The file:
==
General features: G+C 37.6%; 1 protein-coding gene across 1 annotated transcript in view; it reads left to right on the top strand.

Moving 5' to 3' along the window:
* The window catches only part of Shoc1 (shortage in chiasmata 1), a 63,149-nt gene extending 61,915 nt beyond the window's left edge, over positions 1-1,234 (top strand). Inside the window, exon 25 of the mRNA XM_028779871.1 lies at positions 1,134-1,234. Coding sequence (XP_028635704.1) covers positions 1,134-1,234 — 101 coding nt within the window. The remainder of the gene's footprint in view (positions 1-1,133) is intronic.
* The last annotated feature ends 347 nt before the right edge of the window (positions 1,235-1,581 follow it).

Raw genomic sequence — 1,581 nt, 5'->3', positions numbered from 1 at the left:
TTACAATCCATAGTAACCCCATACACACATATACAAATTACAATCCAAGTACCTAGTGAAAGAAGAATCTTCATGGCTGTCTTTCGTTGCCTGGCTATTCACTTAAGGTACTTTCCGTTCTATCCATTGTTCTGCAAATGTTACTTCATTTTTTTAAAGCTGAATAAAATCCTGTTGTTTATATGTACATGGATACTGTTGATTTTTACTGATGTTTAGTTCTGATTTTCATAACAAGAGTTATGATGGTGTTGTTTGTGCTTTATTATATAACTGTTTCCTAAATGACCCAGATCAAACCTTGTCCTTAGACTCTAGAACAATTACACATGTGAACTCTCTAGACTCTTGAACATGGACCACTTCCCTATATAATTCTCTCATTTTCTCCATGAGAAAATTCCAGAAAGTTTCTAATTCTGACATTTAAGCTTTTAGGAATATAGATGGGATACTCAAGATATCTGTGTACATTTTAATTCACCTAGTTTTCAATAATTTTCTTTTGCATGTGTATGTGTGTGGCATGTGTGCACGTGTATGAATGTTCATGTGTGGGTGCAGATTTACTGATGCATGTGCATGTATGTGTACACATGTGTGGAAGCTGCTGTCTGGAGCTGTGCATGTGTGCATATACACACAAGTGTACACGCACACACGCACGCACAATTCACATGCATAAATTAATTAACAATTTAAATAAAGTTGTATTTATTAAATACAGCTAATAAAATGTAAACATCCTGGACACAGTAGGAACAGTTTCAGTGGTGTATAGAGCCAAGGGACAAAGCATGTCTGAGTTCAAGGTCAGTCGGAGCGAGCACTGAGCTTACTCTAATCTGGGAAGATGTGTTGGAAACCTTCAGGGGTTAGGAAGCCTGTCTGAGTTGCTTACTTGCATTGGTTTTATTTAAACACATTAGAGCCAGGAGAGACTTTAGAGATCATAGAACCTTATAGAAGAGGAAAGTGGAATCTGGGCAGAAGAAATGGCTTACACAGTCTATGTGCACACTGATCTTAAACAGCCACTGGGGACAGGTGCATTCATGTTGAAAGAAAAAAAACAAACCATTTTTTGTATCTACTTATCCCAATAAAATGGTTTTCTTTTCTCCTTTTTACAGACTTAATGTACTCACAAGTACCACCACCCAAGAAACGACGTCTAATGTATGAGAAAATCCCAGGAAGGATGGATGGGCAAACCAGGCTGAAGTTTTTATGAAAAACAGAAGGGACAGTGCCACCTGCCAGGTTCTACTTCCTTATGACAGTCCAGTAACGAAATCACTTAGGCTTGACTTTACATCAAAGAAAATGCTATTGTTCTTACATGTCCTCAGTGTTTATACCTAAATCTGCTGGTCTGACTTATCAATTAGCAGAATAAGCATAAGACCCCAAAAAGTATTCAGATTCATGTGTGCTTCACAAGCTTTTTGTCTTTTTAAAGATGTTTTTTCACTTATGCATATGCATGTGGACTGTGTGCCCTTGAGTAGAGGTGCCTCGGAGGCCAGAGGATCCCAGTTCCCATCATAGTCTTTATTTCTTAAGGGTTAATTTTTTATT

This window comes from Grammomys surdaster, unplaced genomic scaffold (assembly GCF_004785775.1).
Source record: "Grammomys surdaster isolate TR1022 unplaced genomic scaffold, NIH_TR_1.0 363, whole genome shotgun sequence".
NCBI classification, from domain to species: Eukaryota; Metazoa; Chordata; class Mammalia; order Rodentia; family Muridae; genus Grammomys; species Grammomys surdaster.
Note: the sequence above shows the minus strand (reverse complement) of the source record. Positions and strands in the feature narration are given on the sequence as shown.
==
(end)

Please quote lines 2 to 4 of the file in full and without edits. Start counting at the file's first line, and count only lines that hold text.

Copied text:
Moving 5' to 3' along the window:
* The window catches only part of Shoc1 (shortage in chiasmata 1), a 63,149-nt gene extending 61,915 nt beyond the window's left edge, over positions 1-1,234 (top strand). Inside the window, exon 25 of the mRNA XM_028779871.1 lies at positions 1,134-1,234. Coding sequence (XP_028635704.1) covers positions 1,134-1,234 — 101 coding nt within the window. The remainder of the gene's footprint in view (positions 1-1,133) is intronic.
* The last annotated feature ends 347 nt before the right edge of the window (positions 1,235-1,581 follow it).